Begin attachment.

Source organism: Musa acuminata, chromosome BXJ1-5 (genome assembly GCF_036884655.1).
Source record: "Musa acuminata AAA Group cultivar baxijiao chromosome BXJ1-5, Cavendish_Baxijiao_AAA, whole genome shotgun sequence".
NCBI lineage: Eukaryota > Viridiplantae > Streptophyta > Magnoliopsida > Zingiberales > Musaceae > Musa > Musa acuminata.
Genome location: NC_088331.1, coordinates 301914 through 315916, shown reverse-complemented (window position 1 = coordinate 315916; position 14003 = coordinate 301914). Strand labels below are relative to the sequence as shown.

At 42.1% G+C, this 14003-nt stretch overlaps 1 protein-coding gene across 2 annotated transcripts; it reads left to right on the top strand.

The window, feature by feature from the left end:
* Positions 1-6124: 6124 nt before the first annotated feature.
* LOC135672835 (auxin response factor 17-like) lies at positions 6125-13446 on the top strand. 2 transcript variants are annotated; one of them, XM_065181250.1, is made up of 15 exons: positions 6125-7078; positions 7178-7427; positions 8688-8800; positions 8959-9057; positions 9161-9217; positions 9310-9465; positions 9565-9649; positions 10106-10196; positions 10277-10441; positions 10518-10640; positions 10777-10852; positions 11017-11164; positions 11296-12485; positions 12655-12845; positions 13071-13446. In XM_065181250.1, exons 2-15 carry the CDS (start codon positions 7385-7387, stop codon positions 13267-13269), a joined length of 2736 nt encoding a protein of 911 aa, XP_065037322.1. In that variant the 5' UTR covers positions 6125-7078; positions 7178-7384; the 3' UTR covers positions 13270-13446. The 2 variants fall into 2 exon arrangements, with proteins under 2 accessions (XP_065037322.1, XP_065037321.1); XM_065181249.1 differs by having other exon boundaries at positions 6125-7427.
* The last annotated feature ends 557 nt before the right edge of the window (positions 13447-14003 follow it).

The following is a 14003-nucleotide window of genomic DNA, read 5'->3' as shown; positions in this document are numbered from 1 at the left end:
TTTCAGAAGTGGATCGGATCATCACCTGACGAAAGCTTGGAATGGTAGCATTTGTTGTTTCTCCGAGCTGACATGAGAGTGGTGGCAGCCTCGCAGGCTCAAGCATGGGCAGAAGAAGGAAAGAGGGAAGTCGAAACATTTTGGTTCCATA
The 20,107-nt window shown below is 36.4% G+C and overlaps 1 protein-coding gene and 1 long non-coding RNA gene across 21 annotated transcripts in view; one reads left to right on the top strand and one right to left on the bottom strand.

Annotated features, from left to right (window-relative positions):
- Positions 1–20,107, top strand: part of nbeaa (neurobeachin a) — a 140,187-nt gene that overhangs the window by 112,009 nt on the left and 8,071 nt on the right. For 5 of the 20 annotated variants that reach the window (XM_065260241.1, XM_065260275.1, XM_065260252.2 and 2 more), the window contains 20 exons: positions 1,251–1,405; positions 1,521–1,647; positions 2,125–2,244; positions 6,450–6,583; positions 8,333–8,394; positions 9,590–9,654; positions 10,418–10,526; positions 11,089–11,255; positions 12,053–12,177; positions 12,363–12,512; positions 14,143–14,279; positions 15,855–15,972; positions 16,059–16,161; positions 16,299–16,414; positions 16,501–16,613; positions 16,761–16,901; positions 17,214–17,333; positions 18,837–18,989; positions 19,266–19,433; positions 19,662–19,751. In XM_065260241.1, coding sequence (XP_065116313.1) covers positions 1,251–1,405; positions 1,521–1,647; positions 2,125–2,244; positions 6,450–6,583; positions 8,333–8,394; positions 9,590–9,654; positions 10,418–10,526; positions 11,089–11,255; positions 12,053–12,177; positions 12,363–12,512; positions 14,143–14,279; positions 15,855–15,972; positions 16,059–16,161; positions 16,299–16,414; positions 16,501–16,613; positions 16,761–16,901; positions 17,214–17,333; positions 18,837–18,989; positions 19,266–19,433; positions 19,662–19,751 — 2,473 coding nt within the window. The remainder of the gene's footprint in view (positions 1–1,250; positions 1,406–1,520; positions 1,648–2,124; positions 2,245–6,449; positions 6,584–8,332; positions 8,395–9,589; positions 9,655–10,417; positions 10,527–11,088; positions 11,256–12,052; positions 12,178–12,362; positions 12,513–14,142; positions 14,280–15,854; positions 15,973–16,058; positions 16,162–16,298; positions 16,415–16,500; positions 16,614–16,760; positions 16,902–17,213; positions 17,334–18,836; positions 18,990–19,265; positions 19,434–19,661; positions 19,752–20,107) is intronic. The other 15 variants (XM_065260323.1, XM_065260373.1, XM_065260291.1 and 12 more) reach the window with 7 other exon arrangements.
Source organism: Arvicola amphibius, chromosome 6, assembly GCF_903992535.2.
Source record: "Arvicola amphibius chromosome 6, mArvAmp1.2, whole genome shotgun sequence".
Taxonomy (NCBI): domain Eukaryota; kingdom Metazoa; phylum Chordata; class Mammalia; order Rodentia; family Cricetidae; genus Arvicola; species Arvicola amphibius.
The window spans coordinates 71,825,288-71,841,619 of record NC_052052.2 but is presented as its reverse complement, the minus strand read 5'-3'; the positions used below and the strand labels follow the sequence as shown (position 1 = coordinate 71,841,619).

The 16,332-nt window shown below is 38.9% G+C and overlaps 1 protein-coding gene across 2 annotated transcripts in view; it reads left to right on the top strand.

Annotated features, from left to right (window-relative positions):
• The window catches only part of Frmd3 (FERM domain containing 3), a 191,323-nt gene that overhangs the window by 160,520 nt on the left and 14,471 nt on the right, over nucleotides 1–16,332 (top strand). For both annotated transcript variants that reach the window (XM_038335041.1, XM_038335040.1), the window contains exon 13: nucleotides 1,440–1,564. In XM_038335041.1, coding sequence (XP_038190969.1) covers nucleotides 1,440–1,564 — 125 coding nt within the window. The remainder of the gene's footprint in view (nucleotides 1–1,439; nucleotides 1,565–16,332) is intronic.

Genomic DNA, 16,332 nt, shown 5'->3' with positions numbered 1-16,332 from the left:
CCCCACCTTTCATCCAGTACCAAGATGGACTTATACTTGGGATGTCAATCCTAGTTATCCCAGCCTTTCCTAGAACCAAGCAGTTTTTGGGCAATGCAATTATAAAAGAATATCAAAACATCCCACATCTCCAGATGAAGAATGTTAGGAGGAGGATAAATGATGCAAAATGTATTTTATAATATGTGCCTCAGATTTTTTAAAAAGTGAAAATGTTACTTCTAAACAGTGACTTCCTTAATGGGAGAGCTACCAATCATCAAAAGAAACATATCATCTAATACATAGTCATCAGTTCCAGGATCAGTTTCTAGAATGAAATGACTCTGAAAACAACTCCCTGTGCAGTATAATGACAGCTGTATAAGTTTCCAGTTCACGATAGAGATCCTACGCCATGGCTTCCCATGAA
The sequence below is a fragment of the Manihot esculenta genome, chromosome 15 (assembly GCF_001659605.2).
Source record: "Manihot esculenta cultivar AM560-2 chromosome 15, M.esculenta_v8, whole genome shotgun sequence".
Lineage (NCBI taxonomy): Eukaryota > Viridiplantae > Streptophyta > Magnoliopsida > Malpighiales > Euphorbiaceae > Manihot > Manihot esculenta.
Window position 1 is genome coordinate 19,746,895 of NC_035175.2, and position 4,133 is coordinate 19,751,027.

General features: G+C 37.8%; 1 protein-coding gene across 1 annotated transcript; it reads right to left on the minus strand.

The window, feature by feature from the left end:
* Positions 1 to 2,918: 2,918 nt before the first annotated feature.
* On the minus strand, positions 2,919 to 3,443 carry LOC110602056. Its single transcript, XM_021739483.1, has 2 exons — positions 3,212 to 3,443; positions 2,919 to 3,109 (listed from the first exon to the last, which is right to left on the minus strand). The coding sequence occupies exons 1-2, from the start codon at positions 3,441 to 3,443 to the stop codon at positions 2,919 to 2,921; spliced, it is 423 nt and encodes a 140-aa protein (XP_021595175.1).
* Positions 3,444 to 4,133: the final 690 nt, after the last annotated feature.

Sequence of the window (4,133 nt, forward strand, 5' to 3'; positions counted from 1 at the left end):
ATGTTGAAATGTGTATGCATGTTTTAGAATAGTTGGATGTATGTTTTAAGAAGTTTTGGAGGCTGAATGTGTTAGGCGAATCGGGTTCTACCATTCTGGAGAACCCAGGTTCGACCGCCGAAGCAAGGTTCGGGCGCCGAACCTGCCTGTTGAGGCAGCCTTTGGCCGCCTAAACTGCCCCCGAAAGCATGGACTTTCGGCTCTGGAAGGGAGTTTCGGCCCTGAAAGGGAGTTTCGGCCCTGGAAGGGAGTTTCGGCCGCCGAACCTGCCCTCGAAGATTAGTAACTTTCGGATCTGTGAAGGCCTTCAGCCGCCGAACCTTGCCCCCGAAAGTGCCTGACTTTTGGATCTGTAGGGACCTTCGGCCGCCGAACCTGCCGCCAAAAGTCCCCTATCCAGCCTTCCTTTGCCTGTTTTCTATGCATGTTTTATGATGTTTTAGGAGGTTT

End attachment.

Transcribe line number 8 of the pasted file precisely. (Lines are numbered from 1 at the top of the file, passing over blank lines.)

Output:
* LOC135672835 (auxin response factor 17-like) lies at positions 6125-13446 on the top strand. 2 transcript variants are annotated; one of them, XM_065181250.1, is made up of 15 exons: positions 6125-7078; positions 7178-7427; positions 8688-8800; positions 8959-9057; positions 9161-9217; positions 9310-9465; positions 9565-9649; positions 10106-10196; positions 10277-10441; positions 10518-10640; positions 10777-10852; positions 11017-11164; positions 11296-12485; positions 12655-12845; positions 13071-13446. In XM_065181250.1, exons 2-15 carry the CDS (start codon positions 7385-7387, stop codon positions 13267-13269), a joined length of 2736 nt encoding a protein of 911 aa, XP_065037322.1. In that variant the 5' UTR covers positions 6125-7078; positions 7178-7384; the 3' UTR covers positions 13270-13446. The 2 variants fall into 2 exon arrangements, with proteins under 2 accessions (XP_065037322.1, XP_065037321.1); XM_065181249.1 differs by having other exon boundaries at positions 6125-7427.